Definitions

from The Century Dictionary.

  • noun A new birth; hence, the revival of anything which has long been in decay or desuetude.
  • Of or pertaining to the Renaissance; in the style of the Renaissance.

from the GNU version of the Collaborative International Dictionary of English.

  • noun The transitional movement in Europe, marked by the revival of classical learning and art in Italy in the 15th century, and the similar revival following in other countries.
  • noun The style of art which prevailed at this epoch.

from Wiktionary, Creative Commons Attribution/Share-Alike License.

  • proper noun The 14th century revival of classical art, architecture, literature and learning that originated in Italy and spread throughout Europe over the following two centuries.
  • proper noun The period of this revival; the transition from medieval to modern times.
  • proper noun Any similar artistic or intellectual revival.
  • adjective Of, or relating to the Renaissance.
  • adjective Of, or relating to the style of art or architecture of the Renaissance.

from WordNet 3.0 Copyright 2006 by Princeton University. All rights reserved.

  • noun the revival of learning and culture
  • noun the period of European history at the close of the Middle Ages and the rise of the modern world; a cultural rebirth from the 14th through the middle of the 17th centuries

Etymologies

Sorry, no etymologies found.

Examples

  • In any case, the word Renaissance was not used in England or, indeed, anywhere for another three hundred years.

    The Dragon’s Trail

  • In any case, the word Renaissance was not used in England or, indeed, anywhere for another three hundred years.

    The Dragon’s Trail

  • In any case, the word Renaissance was not used in England or, indeed, anywhere for another three hundred years.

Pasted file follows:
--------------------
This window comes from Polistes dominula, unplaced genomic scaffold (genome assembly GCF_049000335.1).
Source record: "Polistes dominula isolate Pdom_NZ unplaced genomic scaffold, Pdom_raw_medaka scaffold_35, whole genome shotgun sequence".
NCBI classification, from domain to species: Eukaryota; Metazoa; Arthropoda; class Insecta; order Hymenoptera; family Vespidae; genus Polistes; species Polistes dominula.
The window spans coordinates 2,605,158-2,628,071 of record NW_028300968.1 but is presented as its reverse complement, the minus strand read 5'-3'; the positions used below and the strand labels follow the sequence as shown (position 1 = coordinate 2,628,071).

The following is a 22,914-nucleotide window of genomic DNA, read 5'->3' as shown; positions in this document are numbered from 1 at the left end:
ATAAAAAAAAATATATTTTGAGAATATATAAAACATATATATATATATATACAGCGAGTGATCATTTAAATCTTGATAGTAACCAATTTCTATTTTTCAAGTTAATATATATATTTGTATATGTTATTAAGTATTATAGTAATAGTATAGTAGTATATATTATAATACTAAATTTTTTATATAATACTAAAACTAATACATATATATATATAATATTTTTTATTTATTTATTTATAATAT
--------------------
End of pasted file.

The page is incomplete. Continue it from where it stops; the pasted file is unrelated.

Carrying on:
The Dragon’s Trail

  • In any case, the word Renaissance was not used in England or, indeed, anywhere for another three hundred years.

    The Dragon’s Trail

  • _ -- The term Renaissance is also applied to one of the early styles which came into vogue at this time.

    Scientific American Supplement, No. 598, June 18, 1887

  • By the term Renaissance, or new birth, is indicated a natural movement, not to be explained by this or that characteristic, but to be accepted as an effort of humanity for which at length the time had come, and in the onward progress of which we still participate.

    Renaissance in Italy, Volume 1 (of 7) The Age of the Despots

  • The British publisher Weidenfeld & Nicolson engaged him to write a volume on the Florentine Renaissance for its Everyman Art Library, published in the United States in 1997 under the title "Renaissance Florence: The Invention of a New Art."

    NYT > Home Page

  • The British publisher Weidenfeld & Nicolson engaged him to write a volume on the Florentine Renaissance for its Everyman Art Library, published in the United States in 1997 under the title "Renaissance Florence: The Invention of a New Art."

    NYT > Home Page

  • The British publisher Weidenfeld & Nicolson engaged him to write a volume on the Florentine Renaissance for its Everyman Art Library, published in the United States in 1997 under the title "Renaissance Florence: The Invention of a New Art."

    NYT > Home Page

  • Renaissance translates as "rebirth," meaning that this was a Golden Age of artistic, cultural, and intellectual thought and production.

    Yahoo! Answers: Latest Questions

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